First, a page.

- Try to encourage your friend to come out and be social, but listen to them and understand if they aren’t feeling up to it.
- Try to avoid being critical. Someone who has social anxiety is likely already really critical of themselves and needs someone around who is non-judgemental.
- Treatment is a process. Medications and therapy can take time to help. Be aware of this and try to be supportive as your friend adjusts.
- Be a sounding board. Listening without judgement and without trying to “fix” their problems can be incredibly helpful.
- Ask your friend how else you can help. It may be as easy as just providing a distraction, asking them to do simple, relaxing things with you (e.g. like hanging out, watching a movie, etc.).
- If your friend is in the hospital, go and visit them if you are able. The hospital may be scary and overwhelming for them and a friendly face can help. Make sure to ask about visitor rules first.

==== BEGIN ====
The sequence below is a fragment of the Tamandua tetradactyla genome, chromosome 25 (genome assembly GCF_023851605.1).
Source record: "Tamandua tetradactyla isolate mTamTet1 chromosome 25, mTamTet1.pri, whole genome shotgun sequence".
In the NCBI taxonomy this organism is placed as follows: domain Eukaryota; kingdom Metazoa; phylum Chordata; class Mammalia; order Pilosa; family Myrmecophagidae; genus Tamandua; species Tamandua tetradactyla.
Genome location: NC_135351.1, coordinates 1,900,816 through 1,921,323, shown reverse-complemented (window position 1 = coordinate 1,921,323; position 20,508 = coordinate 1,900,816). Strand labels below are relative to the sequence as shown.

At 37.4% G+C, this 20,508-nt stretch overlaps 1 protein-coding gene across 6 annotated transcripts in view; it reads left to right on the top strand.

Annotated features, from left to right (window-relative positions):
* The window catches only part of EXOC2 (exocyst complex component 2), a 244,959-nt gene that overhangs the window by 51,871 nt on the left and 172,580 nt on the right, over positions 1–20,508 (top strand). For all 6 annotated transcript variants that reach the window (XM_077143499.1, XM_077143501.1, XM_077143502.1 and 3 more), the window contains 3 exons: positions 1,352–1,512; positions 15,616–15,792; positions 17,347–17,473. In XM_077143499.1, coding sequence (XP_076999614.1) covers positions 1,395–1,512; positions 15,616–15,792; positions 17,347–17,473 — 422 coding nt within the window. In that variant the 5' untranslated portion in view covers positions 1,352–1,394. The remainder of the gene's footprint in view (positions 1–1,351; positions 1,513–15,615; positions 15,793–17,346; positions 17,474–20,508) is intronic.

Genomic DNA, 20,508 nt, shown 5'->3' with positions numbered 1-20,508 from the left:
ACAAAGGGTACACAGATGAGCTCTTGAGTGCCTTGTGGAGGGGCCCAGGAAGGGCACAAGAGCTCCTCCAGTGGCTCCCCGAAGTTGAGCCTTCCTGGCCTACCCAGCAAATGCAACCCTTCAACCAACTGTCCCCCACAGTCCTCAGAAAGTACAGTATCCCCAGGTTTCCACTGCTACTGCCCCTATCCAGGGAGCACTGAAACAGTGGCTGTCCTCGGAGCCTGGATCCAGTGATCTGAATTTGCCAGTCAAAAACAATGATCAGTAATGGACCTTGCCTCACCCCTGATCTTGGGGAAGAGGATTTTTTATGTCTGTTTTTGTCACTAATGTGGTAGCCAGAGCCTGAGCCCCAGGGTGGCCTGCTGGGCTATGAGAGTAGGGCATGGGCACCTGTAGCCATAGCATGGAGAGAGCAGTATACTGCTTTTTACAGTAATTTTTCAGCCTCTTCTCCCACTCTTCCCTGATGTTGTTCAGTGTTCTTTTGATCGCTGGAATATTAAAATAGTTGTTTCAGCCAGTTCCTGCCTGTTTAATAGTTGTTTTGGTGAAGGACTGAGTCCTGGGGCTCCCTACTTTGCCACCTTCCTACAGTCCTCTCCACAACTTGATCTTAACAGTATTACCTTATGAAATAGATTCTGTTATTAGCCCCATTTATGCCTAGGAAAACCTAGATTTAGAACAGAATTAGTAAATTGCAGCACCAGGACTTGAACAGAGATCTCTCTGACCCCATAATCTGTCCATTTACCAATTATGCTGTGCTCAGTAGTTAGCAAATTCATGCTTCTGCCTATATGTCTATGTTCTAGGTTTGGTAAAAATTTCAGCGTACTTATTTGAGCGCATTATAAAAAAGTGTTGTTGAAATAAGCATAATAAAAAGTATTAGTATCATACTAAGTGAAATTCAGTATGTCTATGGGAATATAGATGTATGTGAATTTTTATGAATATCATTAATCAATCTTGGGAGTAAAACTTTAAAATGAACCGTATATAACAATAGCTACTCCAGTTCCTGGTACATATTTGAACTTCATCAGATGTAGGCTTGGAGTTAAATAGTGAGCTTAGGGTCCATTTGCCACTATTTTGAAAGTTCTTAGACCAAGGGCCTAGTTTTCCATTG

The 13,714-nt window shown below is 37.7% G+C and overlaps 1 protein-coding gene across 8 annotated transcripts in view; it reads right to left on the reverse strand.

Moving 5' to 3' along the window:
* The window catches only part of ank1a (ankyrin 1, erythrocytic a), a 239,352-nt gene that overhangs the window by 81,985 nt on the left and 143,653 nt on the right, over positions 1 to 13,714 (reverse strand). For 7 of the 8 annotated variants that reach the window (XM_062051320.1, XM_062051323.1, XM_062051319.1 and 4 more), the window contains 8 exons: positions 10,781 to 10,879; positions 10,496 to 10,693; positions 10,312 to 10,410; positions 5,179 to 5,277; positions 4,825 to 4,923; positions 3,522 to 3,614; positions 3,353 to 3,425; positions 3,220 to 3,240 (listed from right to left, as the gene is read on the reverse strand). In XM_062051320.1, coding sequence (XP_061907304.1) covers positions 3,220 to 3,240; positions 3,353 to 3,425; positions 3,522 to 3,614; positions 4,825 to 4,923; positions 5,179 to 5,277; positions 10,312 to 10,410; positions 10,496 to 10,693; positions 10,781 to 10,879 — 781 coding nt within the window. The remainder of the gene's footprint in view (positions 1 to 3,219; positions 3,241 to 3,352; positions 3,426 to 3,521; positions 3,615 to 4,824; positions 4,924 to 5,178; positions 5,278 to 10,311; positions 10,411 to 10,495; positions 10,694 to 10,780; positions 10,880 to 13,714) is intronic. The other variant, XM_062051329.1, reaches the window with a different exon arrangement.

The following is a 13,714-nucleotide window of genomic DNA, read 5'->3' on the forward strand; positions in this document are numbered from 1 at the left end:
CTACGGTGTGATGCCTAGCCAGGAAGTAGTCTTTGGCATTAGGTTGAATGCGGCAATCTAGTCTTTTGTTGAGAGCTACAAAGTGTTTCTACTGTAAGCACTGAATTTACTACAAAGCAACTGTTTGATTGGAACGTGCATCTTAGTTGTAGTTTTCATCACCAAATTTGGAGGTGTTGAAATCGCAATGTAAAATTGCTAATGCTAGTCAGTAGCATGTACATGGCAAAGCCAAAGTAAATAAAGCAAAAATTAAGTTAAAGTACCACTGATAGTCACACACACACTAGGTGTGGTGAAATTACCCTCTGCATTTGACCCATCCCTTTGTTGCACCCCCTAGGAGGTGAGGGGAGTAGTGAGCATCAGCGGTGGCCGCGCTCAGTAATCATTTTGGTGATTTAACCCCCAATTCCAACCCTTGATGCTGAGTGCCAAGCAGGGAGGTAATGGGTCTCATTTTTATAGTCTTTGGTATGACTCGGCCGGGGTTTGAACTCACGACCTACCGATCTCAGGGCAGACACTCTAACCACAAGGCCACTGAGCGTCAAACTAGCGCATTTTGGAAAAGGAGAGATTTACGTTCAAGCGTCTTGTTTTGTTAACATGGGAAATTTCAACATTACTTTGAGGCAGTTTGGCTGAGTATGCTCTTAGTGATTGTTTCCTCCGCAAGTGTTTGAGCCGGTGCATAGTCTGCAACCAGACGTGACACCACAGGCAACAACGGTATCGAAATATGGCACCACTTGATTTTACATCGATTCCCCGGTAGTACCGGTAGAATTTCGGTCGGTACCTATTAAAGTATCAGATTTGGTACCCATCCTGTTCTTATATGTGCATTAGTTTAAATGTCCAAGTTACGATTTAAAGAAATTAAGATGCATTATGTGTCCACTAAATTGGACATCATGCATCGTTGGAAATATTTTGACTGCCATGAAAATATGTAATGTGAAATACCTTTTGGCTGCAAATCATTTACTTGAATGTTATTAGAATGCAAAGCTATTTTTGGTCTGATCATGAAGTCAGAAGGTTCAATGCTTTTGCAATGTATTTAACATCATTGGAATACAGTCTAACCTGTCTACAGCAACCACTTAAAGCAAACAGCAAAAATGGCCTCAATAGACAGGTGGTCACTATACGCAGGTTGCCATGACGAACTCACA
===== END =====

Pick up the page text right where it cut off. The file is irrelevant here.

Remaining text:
- Encourage professional help for your friend when needed (see Help Section)
- Set some boundaries for yourself, and take care. You can’t help someone if you’re feeling overwhelmed yourself.
See the Help Section for more info about helping a friend and self care.
The information on this page is a simple overview of a complicated health issue. For more in-depth information, please visit these resources and references or speak to a medical professional.
Ontario – call ConnexOntario to find out where there are mental health supports in your community.
Crisis – in any situation where someone is at risk of hurting themselves or others, call 911 or a local crisis line.
Please see the Help Section for more information and resources.
Facts about mental health issues and illnesses. It is not meant to replace a doctor’s advice. Please consult a medical professional.